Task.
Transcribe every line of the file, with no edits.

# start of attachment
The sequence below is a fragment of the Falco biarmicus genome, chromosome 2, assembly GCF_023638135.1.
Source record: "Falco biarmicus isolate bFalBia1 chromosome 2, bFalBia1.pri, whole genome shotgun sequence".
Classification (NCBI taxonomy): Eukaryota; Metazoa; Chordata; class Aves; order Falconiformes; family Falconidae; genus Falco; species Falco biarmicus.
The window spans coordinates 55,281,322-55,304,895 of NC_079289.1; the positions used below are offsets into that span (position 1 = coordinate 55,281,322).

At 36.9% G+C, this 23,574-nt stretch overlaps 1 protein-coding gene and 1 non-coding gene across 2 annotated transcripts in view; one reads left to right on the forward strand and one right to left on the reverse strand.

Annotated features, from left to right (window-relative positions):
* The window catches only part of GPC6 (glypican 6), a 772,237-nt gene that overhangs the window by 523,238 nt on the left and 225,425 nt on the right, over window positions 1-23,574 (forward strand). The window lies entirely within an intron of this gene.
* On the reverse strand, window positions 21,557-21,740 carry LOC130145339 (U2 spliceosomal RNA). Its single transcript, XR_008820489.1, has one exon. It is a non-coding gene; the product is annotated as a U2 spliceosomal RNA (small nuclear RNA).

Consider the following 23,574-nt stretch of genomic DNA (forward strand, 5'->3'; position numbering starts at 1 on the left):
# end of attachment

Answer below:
The sequence below is a fragment of the Falco biarmicus genome, chromosome 2, assembly GCF_023638135.1.
Source record: "Falco biarmicus isolate bFalBia1 chromosome 2, bFalBia1.pri, whole genome shotgun sequence".
Classification (NCBI taxonomy): Eukaryota; Metazoa; Chordata; class Aves; order Falconiformes; family Falconidae; genus Falco; species Falco biarmicus.
The window spans coordinates 55,281,322-55,304,895 of NC_079289.1; the positions used below are offsets into that span (position 1 = coordinate 55,281,322).

At 36.9% G+C, this 23,574-nt stretch overlaps 1 protein-coding gene and 1 non-coding gene across 2 annotated transcripts in view; one reads left to right on the forward strand and one right to left on the reverse strand.

Annotated features, from left to right (window-relative positions):
* The window catches only part of GPC6 (glypican 6), a 772,237-nt gene that overhangs the window by 523,238 nt on the left and 225,425 nt on the right, over window positions 1-23,574 (forward strand). The window lies entirely within an intron of this gene.
* On the reverse strand, window positions 21,557-21,740 carry LOC130145339 (U2 spliceosomal RNA). Its single transcript, XR_008820489.1, has one exon. It is a non-coding gene; the product is annotated as a U2 spliceosomal RNA (small nuclear RNA).

Consider the following 23,574-nt stretch of genomic DNA (forward strand, 5'->3'; position numbering starts at 1 on the left):